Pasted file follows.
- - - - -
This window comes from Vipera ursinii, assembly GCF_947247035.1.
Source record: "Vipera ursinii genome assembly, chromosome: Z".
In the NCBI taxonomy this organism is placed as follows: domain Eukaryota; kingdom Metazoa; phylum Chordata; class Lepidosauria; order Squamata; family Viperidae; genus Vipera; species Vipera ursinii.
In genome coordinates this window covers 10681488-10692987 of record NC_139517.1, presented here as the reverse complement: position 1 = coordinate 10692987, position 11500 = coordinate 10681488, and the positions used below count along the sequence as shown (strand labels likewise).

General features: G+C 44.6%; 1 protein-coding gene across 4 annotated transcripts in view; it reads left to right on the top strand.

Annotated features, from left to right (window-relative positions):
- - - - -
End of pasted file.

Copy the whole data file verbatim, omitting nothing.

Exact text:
This window comes from Vipera ursinii, assembly GCF_947247035.1.
Source record: "Vipera ursinii genome assembly, chromosome: Z".
In the NCBI taxonomy this organism is placed as follows: domain Eukaryota; kingdom Metazoa; phylum Chordata; class Lepidosauria; order Squamata; family Viperidae; genus Vipera; species Vipera ursinii.
In genome coordinates this window covers 10681488-10692987 of record NC_139517.1, presented here as the reverse complement: position 1 = coordinate 10692987, position 11500 = coordinate 10681488, and the positions used below count along the sequence as shown (strand labels likewise).

General features: G+C 44.6%; 1 protein-coding gene across 4 annotated transcripts in view; it reads left to right on the top strand.

Annotated features, from left to right (window-relative positions):